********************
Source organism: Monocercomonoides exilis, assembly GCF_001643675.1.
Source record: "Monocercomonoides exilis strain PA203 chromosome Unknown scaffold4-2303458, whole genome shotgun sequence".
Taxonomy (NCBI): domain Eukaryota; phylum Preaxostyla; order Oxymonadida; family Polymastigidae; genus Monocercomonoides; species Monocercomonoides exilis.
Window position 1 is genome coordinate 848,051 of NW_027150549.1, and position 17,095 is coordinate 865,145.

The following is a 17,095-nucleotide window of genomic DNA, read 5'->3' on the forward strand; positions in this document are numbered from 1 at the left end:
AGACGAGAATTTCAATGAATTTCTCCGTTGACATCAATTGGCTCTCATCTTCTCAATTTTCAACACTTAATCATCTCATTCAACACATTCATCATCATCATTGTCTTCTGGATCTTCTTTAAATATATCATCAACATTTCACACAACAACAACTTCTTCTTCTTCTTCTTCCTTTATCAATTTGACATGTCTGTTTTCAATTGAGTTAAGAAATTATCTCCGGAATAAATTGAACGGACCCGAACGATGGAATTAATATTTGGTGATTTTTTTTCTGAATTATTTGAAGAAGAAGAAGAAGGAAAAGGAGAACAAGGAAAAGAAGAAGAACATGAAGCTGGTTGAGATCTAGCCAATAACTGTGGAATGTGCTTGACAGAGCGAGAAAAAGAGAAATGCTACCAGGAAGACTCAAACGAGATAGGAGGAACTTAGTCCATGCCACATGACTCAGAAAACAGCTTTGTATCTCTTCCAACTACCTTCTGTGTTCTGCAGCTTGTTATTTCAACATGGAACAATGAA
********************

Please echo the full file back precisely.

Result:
Source organism: Monocercomonoides exilis, assembly GCF_001643675.1.
Source record: "Monocercomonoides exilis strain PA203 chromosome Unknown scaffold4-2303458, whole genome shotgun sequence".
Taxonomy (NCBI): domain Eukaryota; phylum Preaxostyla; order Oxymonadida; family Polymastigidae; genus Monocercomonoides; species Monocercomonoides exilis.
Window position 1 is genome coordinate 848,051 of NW_027150549.1, and position 17,095 is coordinate 865,145.

The following is a 17,095-nucleotide window of genomic DNA, read 5'->3' on the forward strand; positions in this document are numbered from 1 at the left end:
AGACGAGAATTTCAATGAATTTCTCCGTTGACATCAATTGGCTCTCATCTTCTCAATTTTCAACACTTAATCATCTCATTCAACACATTCATCATCATCATTGTCTTCTGGATCTTCTTTAAATATATCATCAACATTTCACACAACAACAACTTCTTCTTCTTCTTCTTCCTTTATCAATTTGACATGTCTGTTTTCAATTGAGTTAAGAAATTATCTCCGGAATAAATTGAACGGACCCGAACGATGGAATTAATATTTGGTGATTTTTTTTCTGAATTATTTGAAGAAGAAGAAGAAGGAAAAGGAGAACAAGGAAAAGAAGAAGAACATGAAGCTGGTTGAGATCTAGCCAATAACTGTGGAATGTGCTTGACAGAGCGAGAAAAAGAGAAATGCTACCAGGAAGACTCAAACGAGATAGGAGGAACTTAGTCCATGCCACATGACTCAGAAAACAGCTTTGTATCTCTTCCAACTACCTTCTGTGTTCTGCAGCTTGTTATTTCAACATGGAACAATGAA